Sprains Versus Strains

Regardless of the type of work performed, from clerical duties to heavy construction, any worker may suffer a sprain or strain. This handout provides basic information on the difference between sprains and strains.

Sprains – A sprain is an injury to ligaments, which are the thick bands of fibrous tissue that connects the bones and binds joints together. Ligaments hold the skeleton together in a normal alignment. Commonly injured ligaments are in the ankle, knee, and wrist. The ligaments can be injured by being stretched too far from their normal position or by over contraction. When too much force is applied to a ligament, they can be stretched or torn and result in a sprain. The most common type of sprain is the twisted ankle. More than 25,000 individuals sprain an ankle each day in the United States.

The usual signs and symptoms of sprains include pain, swelling, bruising, instability, and loss of the ability to move and use the joint. However, these signs and symptoms can vary in intensity, depending on the severity of the sprain.

A sprain can result from a fall, a sudden twist, or a blow to the body that forces a joint out of its normal position and stretches or tears the ligament supporting that joint. Typically, sprains occur when people fall and land on an outstretched arm, land on the side of their foot, or twist a knee with the foot planted firmly on the ground. Sometimes people feel a pop or tear when the injury happens.

Strains – Strains are injuries that affect muscles and tendons, which are the fibrous bands of tissue that attach muscles to bones. Strains are a type of injury that results from trauma, such as a fall, or outside force that displaces the surrounding joint from its normal alignment. Bruising, swelling, instability, pain, weakness, and muscle spasms are common symptoms experienced after a strain occurs.

By pulling too far on a muscle (i.e., overstretching) or by pulling a muscle in one direction while it is contracting in the other direction (i.e., over contraction) can cause injuries within the muscle or tendon. Strains can also be caused by chronic activities that develop an overstretching of the muscle fibers.

Strains can be acute or chronic. An acute strain is associated with a recent trauma or injury, or it can occur after improperly lifting heavy objects or overstressing the muscles. Chronic strains are usually the result of overuse (i.e., prolonged, repetitive movement of the muscles and tendons).

Two common sites for strains are the back and the hamstring muscle. Typically, people with a strain may experience pain, limited motion, muscle spasms, and possibly muscle weakness. They can also have localized swelling, cramping, or inflammation and, with a minor or moderate strain, usually some loss of muscle function. Patients typically have pain in the injured area and general weakness of the muscle when they attempt to move it. Severe strains that partially or completely tear the muscle or tendon are often very painful and disabling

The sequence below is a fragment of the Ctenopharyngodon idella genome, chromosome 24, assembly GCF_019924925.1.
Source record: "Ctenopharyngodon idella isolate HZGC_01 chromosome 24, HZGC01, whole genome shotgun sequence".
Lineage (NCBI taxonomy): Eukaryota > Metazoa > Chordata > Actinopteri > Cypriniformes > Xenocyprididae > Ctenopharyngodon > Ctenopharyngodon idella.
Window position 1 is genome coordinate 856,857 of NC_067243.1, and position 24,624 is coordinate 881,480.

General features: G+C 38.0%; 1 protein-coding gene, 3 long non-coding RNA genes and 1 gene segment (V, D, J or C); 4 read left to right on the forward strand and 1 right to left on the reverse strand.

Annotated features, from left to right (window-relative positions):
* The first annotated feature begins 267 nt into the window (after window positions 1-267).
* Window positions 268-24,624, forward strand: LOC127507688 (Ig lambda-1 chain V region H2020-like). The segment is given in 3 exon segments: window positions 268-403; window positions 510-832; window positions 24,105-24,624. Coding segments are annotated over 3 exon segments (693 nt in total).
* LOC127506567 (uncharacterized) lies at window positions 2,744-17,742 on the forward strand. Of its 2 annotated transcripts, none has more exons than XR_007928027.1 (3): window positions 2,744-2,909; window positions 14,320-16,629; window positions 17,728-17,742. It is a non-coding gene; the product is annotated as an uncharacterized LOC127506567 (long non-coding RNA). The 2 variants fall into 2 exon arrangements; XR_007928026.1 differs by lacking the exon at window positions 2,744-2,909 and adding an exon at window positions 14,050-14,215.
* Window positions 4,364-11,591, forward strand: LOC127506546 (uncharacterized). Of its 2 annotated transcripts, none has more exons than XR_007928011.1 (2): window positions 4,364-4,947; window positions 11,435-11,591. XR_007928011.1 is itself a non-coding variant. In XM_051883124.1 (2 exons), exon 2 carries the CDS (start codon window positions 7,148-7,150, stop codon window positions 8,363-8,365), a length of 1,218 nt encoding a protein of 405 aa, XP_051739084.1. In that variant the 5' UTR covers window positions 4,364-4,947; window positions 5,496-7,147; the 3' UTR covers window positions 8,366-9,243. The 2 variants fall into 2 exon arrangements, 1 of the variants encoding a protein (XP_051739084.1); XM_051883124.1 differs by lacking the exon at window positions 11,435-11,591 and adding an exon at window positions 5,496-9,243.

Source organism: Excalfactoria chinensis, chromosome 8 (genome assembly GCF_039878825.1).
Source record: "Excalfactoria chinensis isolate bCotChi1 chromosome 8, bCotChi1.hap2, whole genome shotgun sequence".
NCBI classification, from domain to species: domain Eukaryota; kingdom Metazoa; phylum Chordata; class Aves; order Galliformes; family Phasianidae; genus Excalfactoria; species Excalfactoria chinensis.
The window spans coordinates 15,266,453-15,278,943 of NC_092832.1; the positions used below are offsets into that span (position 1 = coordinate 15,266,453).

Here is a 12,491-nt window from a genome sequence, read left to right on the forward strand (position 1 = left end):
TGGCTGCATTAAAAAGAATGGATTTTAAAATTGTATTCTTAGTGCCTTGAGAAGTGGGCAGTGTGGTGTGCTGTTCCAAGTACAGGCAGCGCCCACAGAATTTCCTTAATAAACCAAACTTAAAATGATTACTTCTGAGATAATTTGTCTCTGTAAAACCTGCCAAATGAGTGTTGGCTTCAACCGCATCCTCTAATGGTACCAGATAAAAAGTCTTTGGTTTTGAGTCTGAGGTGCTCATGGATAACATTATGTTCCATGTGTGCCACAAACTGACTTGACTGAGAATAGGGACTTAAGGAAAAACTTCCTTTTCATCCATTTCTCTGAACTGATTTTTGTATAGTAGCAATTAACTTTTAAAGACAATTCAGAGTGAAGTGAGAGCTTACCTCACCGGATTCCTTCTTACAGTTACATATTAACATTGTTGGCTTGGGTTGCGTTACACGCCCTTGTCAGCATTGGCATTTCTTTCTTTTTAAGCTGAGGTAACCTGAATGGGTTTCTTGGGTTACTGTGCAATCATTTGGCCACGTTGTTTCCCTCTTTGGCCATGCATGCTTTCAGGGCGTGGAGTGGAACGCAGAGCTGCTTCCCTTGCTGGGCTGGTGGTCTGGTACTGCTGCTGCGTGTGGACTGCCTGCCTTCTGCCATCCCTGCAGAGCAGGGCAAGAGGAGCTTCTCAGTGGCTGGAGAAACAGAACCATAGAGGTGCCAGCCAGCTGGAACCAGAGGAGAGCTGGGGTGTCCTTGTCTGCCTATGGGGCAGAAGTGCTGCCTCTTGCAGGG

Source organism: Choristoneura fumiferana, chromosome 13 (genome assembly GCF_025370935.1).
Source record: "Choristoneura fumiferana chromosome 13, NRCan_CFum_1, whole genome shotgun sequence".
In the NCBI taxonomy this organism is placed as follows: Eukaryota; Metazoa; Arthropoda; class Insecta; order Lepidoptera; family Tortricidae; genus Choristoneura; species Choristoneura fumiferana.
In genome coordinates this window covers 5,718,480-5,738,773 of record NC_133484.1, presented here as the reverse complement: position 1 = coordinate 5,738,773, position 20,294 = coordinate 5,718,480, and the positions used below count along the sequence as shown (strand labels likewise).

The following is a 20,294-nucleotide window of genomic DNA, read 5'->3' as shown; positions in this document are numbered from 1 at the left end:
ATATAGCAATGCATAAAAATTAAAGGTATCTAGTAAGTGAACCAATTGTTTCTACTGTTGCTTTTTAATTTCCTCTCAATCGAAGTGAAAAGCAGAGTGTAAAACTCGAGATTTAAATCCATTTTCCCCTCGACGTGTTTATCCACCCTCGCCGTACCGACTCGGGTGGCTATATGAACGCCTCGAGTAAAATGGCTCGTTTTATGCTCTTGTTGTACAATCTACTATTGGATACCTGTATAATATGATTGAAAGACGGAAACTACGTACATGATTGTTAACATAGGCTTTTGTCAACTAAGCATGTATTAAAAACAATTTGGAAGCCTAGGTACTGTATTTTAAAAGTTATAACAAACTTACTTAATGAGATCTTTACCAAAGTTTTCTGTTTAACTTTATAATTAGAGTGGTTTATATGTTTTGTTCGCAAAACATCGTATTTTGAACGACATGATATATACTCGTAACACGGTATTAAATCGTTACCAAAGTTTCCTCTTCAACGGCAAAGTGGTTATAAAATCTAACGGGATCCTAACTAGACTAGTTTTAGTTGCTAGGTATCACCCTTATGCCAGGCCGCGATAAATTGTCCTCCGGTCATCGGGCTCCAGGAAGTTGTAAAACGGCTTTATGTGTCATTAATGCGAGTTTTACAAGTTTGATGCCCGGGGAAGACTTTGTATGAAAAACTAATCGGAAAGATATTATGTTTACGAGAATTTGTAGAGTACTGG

RICE Therapy – This is considered an emergency home treatment for most muscle/tendon strains, ligament sprains, suspected fractures, joint inflammation, and bruises.

(R) Rest – Reduce regular exercise or activities of daily living, as needed. Your healthcare provider may advise you to put no weight on an injured area for 48 hours. If you cannot put weight on an ankle or knee, crutches may help. If you use a cane or one crutch for an ankle injury, use it on the uninjured side to help you lean away and relieve weight on the injured ankle.

(I) Ice – Apply an ice pack to the injured area for 20 minutes at a time, 4 to 8 times a day. A cold pack, ice bag, or plastic bag filled with crushed ice and wrapped in a towel can be used. To avoid cold injury and frostbite, do not apply the ice for more than 20 minutes.

(C) Compression – Compression of an injured ankle, knee, or wrist may help reduce swelling. Examples of compression bandages are elastic wraps, special boots, air casts, and splints.

(E) Elevation – If possible, keep the injured ankle, knee, elbow, or wrist elevated on a pillow, above the level of the heart, to help decrease swelling.

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